It's very troubling in your statement that you indicated there are very few options for cleanup available. Given that, what do you see that needs to happen immediately in conjunction with this piece of legislation?
    I'd like to answer that.
     I just want to mention that this is the last day of the International Polar Year. The funding that flowed into that research activity is winding down, so there's an opportunity there to continue some of that incredibly good work. Some of it involves surveillance, and some of it also involves the potential for enforcement that you're talking about.
    In terms of what you can actually do, I agree with my co-witness. There is very little you can do once oil gets into ice-covered waters in massive quantities. You have to treat it like a very major human catastrophe, like a nuclear bomb going off or something. There is very little you can do about that.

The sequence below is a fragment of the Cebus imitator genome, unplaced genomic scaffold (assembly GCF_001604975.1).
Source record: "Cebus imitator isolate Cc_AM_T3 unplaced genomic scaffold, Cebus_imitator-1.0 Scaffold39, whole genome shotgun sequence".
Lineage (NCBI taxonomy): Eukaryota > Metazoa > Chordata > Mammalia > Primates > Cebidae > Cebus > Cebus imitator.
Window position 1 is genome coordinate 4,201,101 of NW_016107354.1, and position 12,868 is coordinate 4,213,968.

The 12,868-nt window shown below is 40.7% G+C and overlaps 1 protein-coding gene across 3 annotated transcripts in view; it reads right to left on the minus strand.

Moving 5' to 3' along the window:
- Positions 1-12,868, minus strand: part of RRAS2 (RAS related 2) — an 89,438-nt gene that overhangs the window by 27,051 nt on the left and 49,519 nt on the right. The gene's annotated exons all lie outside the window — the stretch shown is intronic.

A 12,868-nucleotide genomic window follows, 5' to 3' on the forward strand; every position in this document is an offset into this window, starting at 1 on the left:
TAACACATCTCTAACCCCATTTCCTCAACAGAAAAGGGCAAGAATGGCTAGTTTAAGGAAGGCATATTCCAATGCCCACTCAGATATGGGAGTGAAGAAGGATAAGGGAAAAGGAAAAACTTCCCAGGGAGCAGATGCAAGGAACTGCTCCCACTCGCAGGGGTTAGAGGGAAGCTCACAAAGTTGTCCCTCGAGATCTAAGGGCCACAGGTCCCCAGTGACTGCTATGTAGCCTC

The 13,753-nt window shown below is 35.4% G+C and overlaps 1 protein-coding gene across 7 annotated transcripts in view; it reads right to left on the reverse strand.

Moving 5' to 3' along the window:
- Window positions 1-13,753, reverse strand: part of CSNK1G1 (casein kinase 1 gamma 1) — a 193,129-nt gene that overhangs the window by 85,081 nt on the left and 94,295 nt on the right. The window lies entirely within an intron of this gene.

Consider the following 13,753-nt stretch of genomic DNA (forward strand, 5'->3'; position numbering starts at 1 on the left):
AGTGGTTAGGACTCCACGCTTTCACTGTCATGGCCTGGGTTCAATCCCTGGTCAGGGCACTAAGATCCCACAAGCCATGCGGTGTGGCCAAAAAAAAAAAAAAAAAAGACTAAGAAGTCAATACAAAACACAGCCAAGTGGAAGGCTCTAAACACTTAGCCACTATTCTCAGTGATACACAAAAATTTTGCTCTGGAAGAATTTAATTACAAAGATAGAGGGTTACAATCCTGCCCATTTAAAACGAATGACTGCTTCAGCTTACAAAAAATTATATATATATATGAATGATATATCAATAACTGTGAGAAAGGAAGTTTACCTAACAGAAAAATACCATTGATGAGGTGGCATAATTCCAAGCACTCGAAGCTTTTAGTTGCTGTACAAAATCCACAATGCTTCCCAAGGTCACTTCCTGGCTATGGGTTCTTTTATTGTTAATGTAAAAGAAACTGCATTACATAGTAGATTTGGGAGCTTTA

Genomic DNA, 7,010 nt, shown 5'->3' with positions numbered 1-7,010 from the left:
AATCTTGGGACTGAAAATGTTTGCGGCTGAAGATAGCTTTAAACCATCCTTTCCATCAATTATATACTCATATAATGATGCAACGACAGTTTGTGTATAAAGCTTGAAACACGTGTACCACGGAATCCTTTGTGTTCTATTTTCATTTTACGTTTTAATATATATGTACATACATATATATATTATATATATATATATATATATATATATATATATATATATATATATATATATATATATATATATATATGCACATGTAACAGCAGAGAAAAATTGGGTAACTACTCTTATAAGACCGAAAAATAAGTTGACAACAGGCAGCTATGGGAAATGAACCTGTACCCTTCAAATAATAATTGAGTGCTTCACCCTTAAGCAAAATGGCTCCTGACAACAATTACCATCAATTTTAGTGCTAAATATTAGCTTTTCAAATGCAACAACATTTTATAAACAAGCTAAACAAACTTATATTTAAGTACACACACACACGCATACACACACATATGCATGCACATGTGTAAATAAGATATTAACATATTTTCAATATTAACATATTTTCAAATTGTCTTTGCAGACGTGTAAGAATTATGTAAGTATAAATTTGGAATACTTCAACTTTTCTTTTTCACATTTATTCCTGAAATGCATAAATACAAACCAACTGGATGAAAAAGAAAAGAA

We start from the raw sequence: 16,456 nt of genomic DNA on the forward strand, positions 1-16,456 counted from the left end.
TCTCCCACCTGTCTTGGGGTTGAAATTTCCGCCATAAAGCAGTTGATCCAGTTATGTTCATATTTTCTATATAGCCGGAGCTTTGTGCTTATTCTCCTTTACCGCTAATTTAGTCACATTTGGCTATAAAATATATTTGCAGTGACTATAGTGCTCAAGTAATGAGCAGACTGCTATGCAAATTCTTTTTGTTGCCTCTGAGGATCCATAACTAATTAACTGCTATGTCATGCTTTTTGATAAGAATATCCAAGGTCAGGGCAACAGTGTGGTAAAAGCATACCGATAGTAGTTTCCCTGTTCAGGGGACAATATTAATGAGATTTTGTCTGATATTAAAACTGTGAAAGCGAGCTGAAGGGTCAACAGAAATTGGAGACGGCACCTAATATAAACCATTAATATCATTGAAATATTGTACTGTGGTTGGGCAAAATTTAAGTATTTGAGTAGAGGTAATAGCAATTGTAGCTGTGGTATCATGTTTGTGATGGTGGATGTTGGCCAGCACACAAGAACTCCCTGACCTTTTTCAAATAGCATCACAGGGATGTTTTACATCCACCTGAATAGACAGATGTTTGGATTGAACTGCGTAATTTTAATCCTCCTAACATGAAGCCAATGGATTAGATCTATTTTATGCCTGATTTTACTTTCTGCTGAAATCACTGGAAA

In that light, what we really need to be doing then is preventing those accidents from happening.
    That's exactly right. We have to do everything we can for prevention.
    So surveillance and enforcement are fine, but what do we actually need to put in place to prevent those accidents from happening?
    If you can surveil the environment and see ships coming that you know are not appropriately constructed for the ice conditions, you can prevent them from entering the zones where you feel there's a risk. That's one thing.
    Okay, so that goes back to the comment around surveillance and enforcement, then.
    So you need a gatekeeper on either end.
    Basically, you need to try to keep the risks from entering that particular zone.
    Are there things besides surveillance and enforcement that would be required in terms of that gatekeeping function?
    For smaller oil spills, it is possible to do some cleanup.